Innovating during a regulatory wave

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American financial institutions already face an incredibly complex regulatory environment. What is coming will only make things more challenging.

Because? A convergence of emerging political priorities in Washington is creating a host of new compliance risks. This trend may have increasingly negative impacts on industry innovation by diverting time and resources that could instead be allocated to improving product development or customer services.

Institutions hoping to stay ahead of the regulatory curve will need to reinvigorate their compliance operations with a technology-first approach and involve compliance early on in any product or service development effort. Doing so saves time and money and helps drive a culture of continuous innovation during regulatory ebbs and flows.

The future of open banking regulation

At the recent Money 20/20, the Director of the Consumer Financial Protection Bureau (CFPB), Rohit Chopra, announced the rulemaking process, pursuant to Section 1033 of the Dodd- Frank, to develop regulations that will “strengthen consumer access and control over their financial data.


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This is a major step toward “open banking” and “open finance” that will have significant ramifications for financial institutions that offer deposit accounts, credit cards, digital wallets, and other transaction accounts.

Under this rule (which is due to end in 2024), covered businesses will be required to provide consumers with their financial information or provide it to a third party at the consumer’s instructions. Other proposals will also be considered, such as efforts to ease the process of transferring accounts between companies and new requirements around the privacy of personal financial data.

Disruption of the US financial sector

The general objective is to boost competition in the market by making it easier for consumers to switch financial services providers, forcing companies to innovate and compete to keep customers. The regulatory impact will bring significant new requirements related to customer data: data portability, data sharing, data security, data storage, and more.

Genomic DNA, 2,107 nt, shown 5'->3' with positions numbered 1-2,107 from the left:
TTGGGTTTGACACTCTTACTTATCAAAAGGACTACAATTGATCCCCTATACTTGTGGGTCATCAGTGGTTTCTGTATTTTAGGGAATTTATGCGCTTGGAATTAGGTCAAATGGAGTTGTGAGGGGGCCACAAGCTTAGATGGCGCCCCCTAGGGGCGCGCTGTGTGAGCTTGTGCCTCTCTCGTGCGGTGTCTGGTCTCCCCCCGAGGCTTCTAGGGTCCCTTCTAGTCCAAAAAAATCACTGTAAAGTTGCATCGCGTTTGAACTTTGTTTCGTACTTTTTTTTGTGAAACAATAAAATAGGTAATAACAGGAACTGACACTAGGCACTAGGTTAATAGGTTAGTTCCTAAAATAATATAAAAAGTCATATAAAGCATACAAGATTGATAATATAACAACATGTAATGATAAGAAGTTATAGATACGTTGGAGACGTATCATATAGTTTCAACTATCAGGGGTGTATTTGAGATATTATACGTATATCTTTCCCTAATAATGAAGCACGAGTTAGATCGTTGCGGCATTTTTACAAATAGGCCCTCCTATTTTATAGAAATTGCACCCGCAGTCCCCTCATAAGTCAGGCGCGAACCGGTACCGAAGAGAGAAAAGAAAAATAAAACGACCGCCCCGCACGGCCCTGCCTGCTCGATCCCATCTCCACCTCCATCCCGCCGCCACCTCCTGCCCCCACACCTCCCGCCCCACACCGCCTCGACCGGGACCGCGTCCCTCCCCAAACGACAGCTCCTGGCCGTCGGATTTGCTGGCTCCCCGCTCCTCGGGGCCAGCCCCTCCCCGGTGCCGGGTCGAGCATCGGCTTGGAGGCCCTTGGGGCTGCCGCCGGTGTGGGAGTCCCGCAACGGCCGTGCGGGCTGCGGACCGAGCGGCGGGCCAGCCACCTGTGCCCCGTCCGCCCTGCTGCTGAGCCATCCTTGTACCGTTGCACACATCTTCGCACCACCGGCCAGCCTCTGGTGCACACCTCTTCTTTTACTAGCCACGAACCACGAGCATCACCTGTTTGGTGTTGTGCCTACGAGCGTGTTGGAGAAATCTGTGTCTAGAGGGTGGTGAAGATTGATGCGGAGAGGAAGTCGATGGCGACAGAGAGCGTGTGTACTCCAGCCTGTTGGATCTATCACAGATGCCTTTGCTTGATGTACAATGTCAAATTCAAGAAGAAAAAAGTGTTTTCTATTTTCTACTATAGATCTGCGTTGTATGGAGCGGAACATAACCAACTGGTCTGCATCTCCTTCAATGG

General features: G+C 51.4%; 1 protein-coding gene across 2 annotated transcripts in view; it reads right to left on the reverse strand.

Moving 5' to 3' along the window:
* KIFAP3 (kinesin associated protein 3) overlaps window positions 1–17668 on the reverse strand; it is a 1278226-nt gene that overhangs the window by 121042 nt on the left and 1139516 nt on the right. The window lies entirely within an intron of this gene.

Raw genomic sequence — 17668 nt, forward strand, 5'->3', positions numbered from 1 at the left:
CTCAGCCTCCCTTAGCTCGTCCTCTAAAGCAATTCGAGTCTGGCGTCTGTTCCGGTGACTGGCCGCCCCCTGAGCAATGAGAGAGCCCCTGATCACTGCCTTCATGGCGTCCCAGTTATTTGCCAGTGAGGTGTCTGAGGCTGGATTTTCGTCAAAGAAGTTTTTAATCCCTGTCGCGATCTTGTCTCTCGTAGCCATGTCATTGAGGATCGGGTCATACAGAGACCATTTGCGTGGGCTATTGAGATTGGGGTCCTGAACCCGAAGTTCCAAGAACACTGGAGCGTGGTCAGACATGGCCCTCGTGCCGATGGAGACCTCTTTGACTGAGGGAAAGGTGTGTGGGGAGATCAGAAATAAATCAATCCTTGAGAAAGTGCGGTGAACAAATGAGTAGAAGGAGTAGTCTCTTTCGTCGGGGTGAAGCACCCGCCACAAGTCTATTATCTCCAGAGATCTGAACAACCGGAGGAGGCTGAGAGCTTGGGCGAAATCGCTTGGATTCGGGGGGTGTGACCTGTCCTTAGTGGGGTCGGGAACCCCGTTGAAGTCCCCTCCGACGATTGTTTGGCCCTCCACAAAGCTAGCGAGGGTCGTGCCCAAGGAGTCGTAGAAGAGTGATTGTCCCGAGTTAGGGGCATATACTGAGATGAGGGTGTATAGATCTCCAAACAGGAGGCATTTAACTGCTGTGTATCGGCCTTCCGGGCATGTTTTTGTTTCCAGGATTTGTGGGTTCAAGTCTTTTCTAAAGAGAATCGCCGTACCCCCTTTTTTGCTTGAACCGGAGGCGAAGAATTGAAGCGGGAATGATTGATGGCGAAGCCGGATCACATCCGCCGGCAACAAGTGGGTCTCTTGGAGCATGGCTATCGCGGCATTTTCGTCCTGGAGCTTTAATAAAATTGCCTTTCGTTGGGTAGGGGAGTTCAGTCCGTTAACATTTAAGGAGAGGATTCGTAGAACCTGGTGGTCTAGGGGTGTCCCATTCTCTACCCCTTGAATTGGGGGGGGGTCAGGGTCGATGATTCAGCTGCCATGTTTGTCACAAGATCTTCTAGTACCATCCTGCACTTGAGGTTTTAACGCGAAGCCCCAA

Banks and other companies that handle personal financial data will need to make changes to their internal processes and digital infrastructure, such as establishing secure data sharing methods like APIs, to comply with these regulations. Some companies will even have to adjust their business models.

Chopra called the initiative one of the “most important rules the CFPB is working on, or will ever work on in its history,” foreshadowing the wide-ranging ramifications the rule could have on the US financial sector. .

New disclosure requirements

Another regulation to watch is the SEC’s proposed rule requiring registrants to disclose robust amounts of information about climate risks and greenhouse emissions, which should be finalized in the coming months. The disclosures will require extensive reporting and information sharing on companies’ environmental practices and strategies, especially around emissions reduction, creating new compliance hurdles.

In addition to Dodd Frank Section 1033 and ESG, financial institutions must prepare for new compliance requirements related to digital assets (especially cryptocurrencies following the FTX collapse), data privacy, cybersecurity, and more. In the coming era of divided government, President Biden is likely to become more reliant on executive orders to advance his regulatory agenda.

Compliance costs for banks have already increased by approximately 60% since the 2008 economic crisis, and the fact that these regulatory challenges can arise during a recession makes matters even worse.

New solutions for a new era

During economic downturns, companies are forced to stretch budgets and make difficult decisions about their workforce, growth strategy, and product development. Rising compliance costs aren’t helping. Any additional dollars spent navigating CFPB, SEC, or Treasury regulations reduce budgets for innovation, affecting individual companies, US economic competitiveness, and the financial industry as a whole.

Compliance will stifle innovation unless business leaders innovate their compliance systems and processes to maximize efficiency and minimize costs.

Additional training and manpower are likely to be part of the solution, but the central focus of compliance teams is to embrace new technologies that more quickly identify new or relevant regulations and better coordinate business operations.

The adoption and implementation of enterprise software solutions that are based on artificial intelligence (AI), machine learning (ML), and cloud computing is the most cost-effective and efficient mitigator for an increasingly complex and expensive regulatory environment.

Compliance part of the “innovation engine”

Still, having the latest technology is not a panacea. Forward-thinking FinTech innovators are also changing the way they work with compliance to keep up with their pace of innovation.. Fulfillment teams should be brought in during the early stages of product or service development, even during ideation.

Incorporating compliance feedback and expertise during development can significantly reduce delays caused by compliance challenges. Compliance should not be seen as a “door to go through” in the final stage of product development, but rather as part of the innovation engine that drives companies forward.

It is impossible to completely predict the future regulatory landscape. But with the right tools and workflows, financial institutions and FinTech innovators can work smart to minimize risk and maximize innovation.

Kevin Jacques and Ben Malka are partners at Cota Capital, a San Francisco-based technology investment firm.

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